I’ve taken a bit of a break from zombie fiction for a few weeks in favor of participating in Script Frenzy, a month-long script-writing social event that encourages people to get out and write for a month. Having just finished, my thoughts have turned back to zombies.
Last weekend, my journalist girlfriend Caitlin M. Foyt and I decided to go check out the So.Cal Zombie Walk, a gathering for charity that had participants covered in makeup and stumbling down Hollywood Boulevard’s Walk of Fame. Caitlin was searching for a stranger to interview for her blog project, BeautifulStrangerLA.com, which documents her meetings with various interesting people throughout Los Angeles. (As it turned out, she found Chanel Jensen, who was dressed as a zombie Marilyn Monroe.)
At first, I wondered if the walk would be a bust. We came across four young people in full zombie getups, but like us, they were lost. There were quite a few pedestrians around, but none decked out like the living dead. So following the wayward shamblers, we headed back in the direction we’d come.
Then, soon, we stumbled across the full event – more than 100 zombies, slowly shuffling toward us, stopped at a traffic crossing and waiting for the white walking human sign to beckon them to the other side.
There were so many zombies wandering down Hollywood that it took three crossings to get them all across the road. The pedestrians in the area, fairly packed around the corner of Hollywood and Highland, were in a sort of awe. Pictures were snapped in rapid succession from all around the horde, and many of the befuddled humans in the area wondered aloud what was happening.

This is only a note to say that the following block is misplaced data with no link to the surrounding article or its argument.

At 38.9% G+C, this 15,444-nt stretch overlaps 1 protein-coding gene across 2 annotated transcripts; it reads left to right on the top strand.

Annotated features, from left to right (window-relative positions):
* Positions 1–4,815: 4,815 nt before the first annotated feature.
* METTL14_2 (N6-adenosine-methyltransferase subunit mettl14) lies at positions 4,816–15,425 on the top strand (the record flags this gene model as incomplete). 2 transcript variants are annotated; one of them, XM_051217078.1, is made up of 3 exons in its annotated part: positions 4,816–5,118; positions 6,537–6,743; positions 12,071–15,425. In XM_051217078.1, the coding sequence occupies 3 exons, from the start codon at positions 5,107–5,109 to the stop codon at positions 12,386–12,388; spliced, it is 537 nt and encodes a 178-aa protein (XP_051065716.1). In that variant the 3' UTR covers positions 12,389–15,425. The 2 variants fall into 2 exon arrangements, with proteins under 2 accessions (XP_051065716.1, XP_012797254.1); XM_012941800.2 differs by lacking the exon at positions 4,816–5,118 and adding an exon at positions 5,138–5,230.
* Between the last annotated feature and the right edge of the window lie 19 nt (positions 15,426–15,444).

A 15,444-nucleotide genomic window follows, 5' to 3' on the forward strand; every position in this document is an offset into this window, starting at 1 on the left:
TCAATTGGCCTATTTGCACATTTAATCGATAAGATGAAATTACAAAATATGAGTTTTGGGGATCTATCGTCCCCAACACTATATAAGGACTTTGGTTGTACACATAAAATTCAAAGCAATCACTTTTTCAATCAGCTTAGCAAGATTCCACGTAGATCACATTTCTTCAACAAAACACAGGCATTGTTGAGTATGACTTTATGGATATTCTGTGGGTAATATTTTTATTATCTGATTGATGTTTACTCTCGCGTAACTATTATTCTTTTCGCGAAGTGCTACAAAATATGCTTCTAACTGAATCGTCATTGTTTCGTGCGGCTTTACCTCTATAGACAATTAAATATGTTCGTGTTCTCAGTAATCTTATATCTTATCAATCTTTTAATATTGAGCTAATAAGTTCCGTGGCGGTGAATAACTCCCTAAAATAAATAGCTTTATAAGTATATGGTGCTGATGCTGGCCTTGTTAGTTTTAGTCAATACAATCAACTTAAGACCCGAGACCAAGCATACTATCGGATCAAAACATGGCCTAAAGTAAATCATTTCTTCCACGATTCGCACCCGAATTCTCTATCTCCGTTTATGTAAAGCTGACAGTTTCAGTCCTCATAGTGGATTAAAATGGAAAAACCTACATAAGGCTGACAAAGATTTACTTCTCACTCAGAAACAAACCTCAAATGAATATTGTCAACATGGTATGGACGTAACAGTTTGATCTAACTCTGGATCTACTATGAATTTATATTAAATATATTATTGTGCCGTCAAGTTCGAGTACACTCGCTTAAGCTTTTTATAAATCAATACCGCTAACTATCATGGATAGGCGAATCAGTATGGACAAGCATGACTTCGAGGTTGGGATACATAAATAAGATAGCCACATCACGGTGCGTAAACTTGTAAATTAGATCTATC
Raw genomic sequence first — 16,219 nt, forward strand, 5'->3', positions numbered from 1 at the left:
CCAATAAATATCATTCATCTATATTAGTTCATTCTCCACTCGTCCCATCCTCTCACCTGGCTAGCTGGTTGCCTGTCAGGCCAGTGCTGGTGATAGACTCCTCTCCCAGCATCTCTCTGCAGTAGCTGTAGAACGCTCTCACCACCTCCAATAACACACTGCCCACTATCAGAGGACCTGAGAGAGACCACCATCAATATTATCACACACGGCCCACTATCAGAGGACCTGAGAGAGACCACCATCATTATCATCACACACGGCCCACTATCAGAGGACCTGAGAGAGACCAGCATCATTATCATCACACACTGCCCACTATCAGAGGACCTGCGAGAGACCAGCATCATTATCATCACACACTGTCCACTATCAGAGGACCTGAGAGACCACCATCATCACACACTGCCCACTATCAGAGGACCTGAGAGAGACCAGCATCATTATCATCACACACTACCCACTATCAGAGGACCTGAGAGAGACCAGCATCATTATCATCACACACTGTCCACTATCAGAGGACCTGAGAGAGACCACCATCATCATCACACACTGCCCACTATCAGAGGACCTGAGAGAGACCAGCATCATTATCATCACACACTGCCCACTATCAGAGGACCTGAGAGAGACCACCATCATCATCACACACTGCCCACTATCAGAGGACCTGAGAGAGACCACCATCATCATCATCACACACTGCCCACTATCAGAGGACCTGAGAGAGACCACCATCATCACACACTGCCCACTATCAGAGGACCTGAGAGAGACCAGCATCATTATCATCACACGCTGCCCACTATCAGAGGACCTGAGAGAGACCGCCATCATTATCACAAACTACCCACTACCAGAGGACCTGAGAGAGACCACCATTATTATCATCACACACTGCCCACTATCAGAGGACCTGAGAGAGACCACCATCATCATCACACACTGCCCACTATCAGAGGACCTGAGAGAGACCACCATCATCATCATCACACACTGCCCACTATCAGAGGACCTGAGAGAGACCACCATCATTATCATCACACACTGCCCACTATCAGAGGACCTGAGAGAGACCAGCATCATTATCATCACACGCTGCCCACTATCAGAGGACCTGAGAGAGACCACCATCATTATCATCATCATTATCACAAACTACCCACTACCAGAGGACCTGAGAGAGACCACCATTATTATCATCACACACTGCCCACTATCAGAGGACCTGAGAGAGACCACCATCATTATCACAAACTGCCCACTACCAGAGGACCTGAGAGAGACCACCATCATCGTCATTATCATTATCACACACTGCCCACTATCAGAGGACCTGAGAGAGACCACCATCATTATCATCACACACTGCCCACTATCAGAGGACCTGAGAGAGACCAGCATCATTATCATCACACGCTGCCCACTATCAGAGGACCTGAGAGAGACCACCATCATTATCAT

I didn’t participate in the walk this time, which was a disappointment – but as it turns out, such walks come up every few months, so I’ll probably attempt to take part at a later time. What was cooler than checking out the walk, however, was that it was so big and so prolific – a veritable crowd of zombies wandering down the very tourist-heavy Hollywood Boulevard.
Often I’m made to argue with people the worth of the zombie genre as a facet of horror. People I’ve spoken with about the culture of the zombie are always quick to point at passing pop culture fads – of which the zombie, undoubtedly, is one, just like vampires and Miley Cyrus are as well. But the fact that the undead are in vogue doesn’t detract from their influence and impact they have on our psyches.
There are no “vampire walks” or “Miley Cyrus walks,” because the appeal of vampires isn’t the same as that of the zombie. Not everyone can be a vampire. Not anyone can be a vampire. But zombies by their nature are everyone.
It gets tiresome arguing the point of the worth of zombies. Just attend a zombie walk and talk to me afterward.